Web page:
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    11.15.17 Professor Rebecca Kysar Op-ed on Republican Tax Plan Appears in The New York Times
    rebecca kysar

    The Republican tax plan has promised simplification and a needed update, but G.O.P. policy choices are instead introducing even more complexity and threatening to leave America in the past, argues Professor Rebecca Kysar in her op-ed in the Nov. 15 edition of The New York Times.

    Kysar explains how, despite widespread belief in both political parties that the tax code needs to be modernized, Republicans’ favoring of certain business activities—particularly in declining sectors such as manufacturing—will hurt the country by setting tax policies that “reflect a pre-digital, pre-global economy.”

    “With their bill, (the Republicans) may well ensure that the United States economy is left behind once and for all,” Kysar writes. “Rather than driving the United States to be a competitive force in the 21st century, the Republicans’ plans hold the United States back in the last one.”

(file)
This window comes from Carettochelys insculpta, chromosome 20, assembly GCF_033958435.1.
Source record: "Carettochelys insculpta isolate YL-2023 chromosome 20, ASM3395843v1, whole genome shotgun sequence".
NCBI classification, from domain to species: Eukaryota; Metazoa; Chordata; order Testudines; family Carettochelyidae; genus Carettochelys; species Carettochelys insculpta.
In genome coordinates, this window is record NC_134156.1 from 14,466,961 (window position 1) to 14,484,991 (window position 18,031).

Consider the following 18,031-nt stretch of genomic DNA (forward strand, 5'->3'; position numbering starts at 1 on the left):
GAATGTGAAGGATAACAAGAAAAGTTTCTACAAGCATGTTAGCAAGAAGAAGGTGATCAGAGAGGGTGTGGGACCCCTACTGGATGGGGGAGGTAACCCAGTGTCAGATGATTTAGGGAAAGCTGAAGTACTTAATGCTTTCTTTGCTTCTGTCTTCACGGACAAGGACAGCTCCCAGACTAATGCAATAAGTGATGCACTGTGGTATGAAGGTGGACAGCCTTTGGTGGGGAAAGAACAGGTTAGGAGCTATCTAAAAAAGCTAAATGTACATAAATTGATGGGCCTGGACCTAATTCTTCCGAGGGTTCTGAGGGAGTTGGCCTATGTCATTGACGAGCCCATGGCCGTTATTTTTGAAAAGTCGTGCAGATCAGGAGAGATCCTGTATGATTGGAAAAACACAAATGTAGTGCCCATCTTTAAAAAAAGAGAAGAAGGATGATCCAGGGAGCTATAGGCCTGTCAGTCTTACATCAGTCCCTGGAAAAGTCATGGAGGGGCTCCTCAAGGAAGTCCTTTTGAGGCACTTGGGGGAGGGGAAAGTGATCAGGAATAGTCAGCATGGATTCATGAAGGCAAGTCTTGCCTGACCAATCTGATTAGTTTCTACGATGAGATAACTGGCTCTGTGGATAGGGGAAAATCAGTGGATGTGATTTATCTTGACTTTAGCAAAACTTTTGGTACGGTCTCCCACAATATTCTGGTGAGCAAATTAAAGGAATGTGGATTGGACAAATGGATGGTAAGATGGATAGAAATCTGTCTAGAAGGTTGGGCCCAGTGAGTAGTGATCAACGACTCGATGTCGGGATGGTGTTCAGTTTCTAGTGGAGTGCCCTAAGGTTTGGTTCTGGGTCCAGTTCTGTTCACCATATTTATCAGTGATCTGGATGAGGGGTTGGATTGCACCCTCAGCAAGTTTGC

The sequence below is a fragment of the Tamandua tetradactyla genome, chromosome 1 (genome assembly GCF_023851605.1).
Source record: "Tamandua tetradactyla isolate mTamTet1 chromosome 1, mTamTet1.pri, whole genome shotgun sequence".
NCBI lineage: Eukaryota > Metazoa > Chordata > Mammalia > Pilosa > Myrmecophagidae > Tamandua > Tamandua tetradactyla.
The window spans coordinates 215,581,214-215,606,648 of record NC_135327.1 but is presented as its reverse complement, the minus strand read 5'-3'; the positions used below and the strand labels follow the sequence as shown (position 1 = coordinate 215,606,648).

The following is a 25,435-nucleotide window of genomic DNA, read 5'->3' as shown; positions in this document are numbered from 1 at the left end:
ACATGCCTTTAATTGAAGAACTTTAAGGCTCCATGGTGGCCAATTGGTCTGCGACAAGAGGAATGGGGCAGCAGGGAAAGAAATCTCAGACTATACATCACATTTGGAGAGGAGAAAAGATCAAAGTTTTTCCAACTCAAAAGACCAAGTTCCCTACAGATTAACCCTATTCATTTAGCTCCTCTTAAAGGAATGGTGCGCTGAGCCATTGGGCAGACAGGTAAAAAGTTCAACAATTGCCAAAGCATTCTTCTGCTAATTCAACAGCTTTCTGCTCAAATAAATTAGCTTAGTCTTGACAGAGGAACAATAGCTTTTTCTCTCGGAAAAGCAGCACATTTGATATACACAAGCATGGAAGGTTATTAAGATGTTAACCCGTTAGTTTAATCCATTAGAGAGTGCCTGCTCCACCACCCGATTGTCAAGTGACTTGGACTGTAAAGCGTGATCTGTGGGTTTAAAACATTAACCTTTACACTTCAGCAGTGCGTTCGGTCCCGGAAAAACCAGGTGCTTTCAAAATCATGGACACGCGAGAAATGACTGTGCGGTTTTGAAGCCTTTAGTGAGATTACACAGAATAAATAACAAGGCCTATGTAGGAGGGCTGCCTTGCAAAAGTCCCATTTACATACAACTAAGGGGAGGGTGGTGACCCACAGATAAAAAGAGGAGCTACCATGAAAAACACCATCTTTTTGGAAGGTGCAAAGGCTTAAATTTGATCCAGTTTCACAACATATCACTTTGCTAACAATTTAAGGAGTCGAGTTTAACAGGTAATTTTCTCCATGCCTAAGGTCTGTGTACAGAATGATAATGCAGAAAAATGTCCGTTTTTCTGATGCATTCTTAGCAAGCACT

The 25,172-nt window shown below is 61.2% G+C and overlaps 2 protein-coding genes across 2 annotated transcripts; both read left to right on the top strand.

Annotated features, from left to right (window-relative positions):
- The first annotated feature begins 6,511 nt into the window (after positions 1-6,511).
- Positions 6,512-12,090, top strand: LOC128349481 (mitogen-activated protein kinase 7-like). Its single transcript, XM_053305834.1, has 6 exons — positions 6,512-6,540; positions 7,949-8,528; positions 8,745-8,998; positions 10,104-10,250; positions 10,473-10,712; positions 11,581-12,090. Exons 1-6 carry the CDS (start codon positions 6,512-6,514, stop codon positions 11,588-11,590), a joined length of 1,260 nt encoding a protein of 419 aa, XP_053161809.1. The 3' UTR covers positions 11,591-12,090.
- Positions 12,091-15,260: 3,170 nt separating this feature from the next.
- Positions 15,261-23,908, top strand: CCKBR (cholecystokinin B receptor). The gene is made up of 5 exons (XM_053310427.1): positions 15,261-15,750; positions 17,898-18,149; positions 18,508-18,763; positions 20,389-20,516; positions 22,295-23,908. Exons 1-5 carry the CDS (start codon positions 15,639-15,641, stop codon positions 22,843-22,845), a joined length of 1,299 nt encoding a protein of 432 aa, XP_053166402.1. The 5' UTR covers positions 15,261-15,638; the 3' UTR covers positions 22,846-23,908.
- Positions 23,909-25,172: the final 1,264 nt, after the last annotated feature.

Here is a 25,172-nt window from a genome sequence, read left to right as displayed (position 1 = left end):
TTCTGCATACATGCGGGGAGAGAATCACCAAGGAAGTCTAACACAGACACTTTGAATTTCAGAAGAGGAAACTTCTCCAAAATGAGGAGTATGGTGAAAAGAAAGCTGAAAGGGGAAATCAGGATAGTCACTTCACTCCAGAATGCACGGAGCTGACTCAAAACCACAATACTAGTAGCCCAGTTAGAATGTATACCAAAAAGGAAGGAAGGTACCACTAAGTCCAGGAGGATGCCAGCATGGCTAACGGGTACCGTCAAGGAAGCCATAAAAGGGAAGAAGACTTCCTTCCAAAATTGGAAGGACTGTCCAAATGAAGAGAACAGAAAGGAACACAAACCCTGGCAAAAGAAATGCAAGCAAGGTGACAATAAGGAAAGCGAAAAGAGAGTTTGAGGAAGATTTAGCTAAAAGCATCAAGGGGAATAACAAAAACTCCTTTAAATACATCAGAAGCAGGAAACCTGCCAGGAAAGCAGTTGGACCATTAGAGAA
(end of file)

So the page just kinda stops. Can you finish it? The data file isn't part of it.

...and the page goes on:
Another major issue, Kysar contends, is the plan’s bias toward financial, rather than human, capital—a choice she calls “out of step in a world of rising inequality.”

    Kysar also highlights what she sees as major flaws in the plan’s proposed reform of the international tax system. Although efforts are supposed to reduce incentives for companies to move operations overseas, she says the bill—which would create a quasi-territorial system unlike any other in the world today—actually does the opposite.

    “Instead of modernizing the taxation of business income, Republicans have doubled down on outdated concepts like corporate residence and origin of income that have become meaningless in a global and digital economy, while also attempting to preserve dying industries. The result is a dizzyingly complex system that will interfere with market forces.”

    At the Law School, Kysar teaches and researches in the areas of federal income tax, international tax, and the federal budget and tax legislative processes. She is widely published in top law journals such as Cornell Law Review, the University of Pennsylvania Law Review, and the Yale Journal of International Law, and sought as a presenter at various forums, including the Columbia Tax Policy Colloquium, the Harvard Law School Seminar on Tax Law, Policy, and Practice, and the NYU Tax Policy Colloquium.

    Read the op-ed here.